Economic development approaches reminiscent of pre-liberalisation-era industrial policies are back in vogue. This is visible in the recent Union budget hiking customs duties on products ranging from electrical appliances to automobiles. The premise is that import barriers protect domestic industries from foreign competition, and allow them to grow. A similar thought informs India’s position against a moratorium on customs duties on electronic transmissions at the World Trade Organization (WTO). Trade negotiators will discuss this issue at the WTO Ministerial Conference at Kazakhstan in June.
India agreed not to impose customs duties on electronic transmissions in 1998, under WTO’s Work Program on e-commerce. This means no duties are applied to products and services transferred electronically. Such multilateralism is designed for flexibility, and the moratorium is reversible.
E-commerce today spans areas like hospitality, audio-visual streaming, and even transmissions of code that enable 3D printing. India is concerned that the moratorium, if turned into law, may become irreversible, reducing India’s ability to apply an industrial policy lens to the digital economy. These are not legitimate concerns for several reasons.
First, India’s service industry prospers in an open trade environment, but stagnate in a closed one—90% of the revenue of open IT and IT-enabled industries comes from global markets. India is also a net importer of banking and financial services—industries protected from foreign competition. Their lack of global competitiveness translates to poor domestic performance. Only a tenth of all Indians have access to formal credit, despite the Jan Dhan Yojana.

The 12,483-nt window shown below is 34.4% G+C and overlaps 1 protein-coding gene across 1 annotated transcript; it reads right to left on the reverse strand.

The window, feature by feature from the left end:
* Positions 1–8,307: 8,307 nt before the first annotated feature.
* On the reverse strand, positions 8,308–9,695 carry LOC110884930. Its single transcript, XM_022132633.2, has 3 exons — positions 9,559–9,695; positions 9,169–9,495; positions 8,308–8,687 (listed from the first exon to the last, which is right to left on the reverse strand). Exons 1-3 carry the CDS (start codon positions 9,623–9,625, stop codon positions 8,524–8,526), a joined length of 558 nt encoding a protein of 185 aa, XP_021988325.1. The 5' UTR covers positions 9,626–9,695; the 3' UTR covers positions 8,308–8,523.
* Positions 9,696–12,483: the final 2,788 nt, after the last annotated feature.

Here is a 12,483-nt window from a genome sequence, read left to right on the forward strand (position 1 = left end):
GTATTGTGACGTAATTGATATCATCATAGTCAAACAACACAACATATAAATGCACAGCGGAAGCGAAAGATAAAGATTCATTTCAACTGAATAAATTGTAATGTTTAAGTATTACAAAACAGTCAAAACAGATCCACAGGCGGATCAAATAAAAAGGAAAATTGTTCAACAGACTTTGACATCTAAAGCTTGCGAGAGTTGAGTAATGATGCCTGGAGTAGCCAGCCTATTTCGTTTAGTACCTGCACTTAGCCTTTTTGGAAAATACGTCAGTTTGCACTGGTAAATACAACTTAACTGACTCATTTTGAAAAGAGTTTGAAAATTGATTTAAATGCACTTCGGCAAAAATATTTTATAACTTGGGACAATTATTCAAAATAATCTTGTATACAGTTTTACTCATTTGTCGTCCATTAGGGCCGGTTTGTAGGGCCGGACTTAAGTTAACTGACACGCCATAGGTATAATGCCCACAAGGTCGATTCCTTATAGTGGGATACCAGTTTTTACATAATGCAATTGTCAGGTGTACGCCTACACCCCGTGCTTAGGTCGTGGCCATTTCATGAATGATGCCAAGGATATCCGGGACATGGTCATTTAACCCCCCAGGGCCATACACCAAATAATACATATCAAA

Second, India’s protectionist stance relies heavily on a 2019 UNCTAD report, which claimed that the country can annually gain around half a billion dollars in customs revenues on electronic transmissions. However, UNCTAD assumes the prices of digital and physical products are equal, and that everything physical will one day be digital. Such tenuous assumptions don’t go unnoticed in the international sphere. OECD has rebutted this comprehensively. It estimates that India will lose 49 times more in terms of GDP, and 51 times more in terms of tax revenues, than it will gain from tariffs.
India can’t pull its weight at international forums without investing in knowledge capacities—negotiators should know that prices of digital and physical products can’t be equated because the former doesn’t require heavy investments in infrastructure, storage, and transport. And, while digital imports don’t necessarily reduce the need for physical imports, rapid digitalisation can cause an increase in physical imports of electronic equipment. India’s electronics imports will overshadow oil imports within the next decade.
Another reason is that if India imposes duties, other countries will respond in kind. India accounts for only around 2% of global trade in value added terms, and digital markets can help increase this. The government’s Champion Sector initiative, which promotes exports of competitive services like media and entertainment, recognises this opportunity. Such areas of strength must not be sacrificed at the altar of protectionism.
Digital companies seldom pay their fair share of local taxes. India’s concerns on the front of revenue losses from this are not unfounded. But, there are better ways to address them than protectionism that distorts markets. India’s Significant Economic Presence test, Equalisation Levy, and support to OECD in designing a global tax framework are all better solutions.
The next WTO meeting is an opportunity for India to adopt a propositional stance on the moratorium. A negative-list approach, allowing flexibility to identify specific products and services not covered by the moratorium, is one such idea. Such a compromise may help break the multilateral gridlock and preserve India’s digital competitiveness.